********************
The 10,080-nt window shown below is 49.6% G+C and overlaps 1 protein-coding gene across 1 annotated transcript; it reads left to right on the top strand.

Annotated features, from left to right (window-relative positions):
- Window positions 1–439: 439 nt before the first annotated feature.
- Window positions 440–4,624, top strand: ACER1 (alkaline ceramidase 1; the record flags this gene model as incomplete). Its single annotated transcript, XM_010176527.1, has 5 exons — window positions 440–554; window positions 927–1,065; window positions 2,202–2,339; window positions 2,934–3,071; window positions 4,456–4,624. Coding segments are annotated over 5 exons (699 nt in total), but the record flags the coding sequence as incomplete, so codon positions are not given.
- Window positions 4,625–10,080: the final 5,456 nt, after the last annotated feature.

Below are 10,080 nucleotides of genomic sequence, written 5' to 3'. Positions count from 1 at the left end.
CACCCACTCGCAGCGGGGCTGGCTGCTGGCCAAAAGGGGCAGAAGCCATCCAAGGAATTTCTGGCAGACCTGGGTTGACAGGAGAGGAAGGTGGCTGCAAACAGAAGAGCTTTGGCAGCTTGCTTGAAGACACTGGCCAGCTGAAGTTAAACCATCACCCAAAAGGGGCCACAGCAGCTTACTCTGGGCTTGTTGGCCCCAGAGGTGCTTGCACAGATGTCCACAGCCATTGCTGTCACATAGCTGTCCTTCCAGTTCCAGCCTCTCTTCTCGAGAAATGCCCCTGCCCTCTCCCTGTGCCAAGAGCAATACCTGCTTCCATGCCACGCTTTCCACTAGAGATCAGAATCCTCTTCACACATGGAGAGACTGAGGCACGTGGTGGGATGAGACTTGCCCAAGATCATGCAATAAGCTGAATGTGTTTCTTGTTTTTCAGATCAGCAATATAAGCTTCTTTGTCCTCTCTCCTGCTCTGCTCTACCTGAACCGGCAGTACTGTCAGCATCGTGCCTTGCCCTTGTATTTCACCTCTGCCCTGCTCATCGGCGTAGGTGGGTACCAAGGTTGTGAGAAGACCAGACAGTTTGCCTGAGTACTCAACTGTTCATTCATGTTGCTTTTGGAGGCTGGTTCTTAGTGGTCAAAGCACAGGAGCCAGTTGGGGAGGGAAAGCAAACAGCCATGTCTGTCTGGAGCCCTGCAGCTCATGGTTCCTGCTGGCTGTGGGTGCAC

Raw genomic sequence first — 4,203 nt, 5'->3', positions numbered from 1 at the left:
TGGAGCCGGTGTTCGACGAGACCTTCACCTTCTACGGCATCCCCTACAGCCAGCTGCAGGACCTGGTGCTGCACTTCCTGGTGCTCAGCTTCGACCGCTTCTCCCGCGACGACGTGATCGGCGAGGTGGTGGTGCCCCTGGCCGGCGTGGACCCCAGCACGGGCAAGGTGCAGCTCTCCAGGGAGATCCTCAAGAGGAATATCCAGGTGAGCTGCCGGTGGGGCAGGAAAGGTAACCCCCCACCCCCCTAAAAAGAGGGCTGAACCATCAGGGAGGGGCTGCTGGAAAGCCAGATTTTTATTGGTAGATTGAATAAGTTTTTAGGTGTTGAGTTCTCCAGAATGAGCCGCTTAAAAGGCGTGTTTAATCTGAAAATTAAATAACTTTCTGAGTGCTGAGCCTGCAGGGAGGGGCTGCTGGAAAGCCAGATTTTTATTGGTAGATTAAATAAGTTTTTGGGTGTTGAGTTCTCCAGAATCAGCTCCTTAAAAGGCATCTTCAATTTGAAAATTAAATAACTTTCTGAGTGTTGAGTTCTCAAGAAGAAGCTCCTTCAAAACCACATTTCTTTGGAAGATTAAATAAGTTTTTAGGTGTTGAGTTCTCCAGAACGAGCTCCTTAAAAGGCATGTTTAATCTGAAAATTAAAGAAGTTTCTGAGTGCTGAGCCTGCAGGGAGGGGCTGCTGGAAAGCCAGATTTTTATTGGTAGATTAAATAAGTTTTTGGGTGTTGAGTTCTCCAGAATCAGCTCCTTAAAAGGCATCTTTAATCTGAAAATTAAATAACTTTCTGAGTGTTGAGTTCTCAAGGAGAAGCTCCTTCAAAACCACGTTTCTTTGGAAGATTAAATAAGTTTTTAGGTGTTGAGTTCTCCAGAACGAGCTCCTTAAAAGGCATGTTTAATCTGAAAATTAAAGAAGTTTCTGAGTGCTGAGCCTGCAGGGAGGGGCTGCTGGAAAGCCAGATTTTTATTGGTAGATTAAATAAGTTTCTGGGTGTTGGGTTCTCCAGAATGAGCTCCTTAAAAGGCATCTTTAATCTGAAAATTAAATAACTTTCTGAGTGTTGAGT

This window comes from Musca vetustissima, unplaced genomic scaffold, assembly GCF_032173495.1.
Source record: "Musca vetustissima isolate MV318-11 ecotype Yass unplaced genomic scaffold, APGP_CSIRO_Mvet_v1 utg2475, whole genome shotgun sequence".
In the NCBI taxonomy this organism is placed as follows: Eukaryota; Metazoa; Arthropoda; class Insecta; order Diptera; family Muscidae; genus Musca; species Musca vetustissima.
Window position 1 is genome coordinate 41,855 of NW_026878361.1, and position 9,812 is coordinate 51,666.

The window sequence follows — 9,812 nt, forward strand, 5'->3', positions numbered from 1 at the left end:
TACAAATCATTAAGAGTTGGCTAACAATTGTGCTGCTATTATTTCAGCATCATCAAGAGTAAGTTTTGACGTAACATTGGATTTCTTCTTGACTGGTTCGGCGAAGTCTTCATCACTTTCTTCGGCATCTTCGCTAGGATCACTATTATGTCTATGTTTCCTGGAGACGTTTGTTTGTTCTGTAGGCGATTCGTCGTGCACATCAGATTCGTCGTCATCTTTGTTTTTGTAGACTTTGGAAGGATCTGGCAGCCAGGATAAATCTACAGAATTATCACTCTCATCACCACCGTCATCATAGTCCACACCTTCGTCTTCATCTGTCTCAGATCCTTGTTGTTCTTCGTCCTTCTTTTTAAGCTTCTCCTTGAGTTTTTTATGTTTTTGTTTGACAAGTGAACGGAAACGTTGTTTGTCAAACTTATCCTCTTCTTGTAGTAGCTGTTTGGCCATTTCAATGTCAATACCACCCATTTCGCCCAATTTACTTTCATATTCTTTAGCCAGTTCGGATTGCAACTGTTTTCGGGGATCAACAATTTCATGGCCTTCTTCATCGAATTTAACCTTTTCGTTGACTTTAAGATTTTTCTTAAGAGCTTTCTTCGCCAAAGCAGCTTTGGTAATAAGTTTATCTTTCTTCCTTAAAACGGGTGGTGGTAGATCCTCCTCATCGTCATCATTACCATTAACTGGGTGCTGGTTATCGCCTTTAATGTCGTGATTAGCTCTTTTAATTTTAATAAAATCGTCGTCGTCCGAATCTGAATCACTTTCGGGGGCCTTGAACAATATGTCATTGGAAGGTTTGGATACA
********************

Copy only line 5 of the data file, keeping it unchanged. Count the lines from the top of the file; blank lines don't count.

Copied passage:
- Window positions 4,625–10,080: the final 5,456 nt, after the last annotated feature.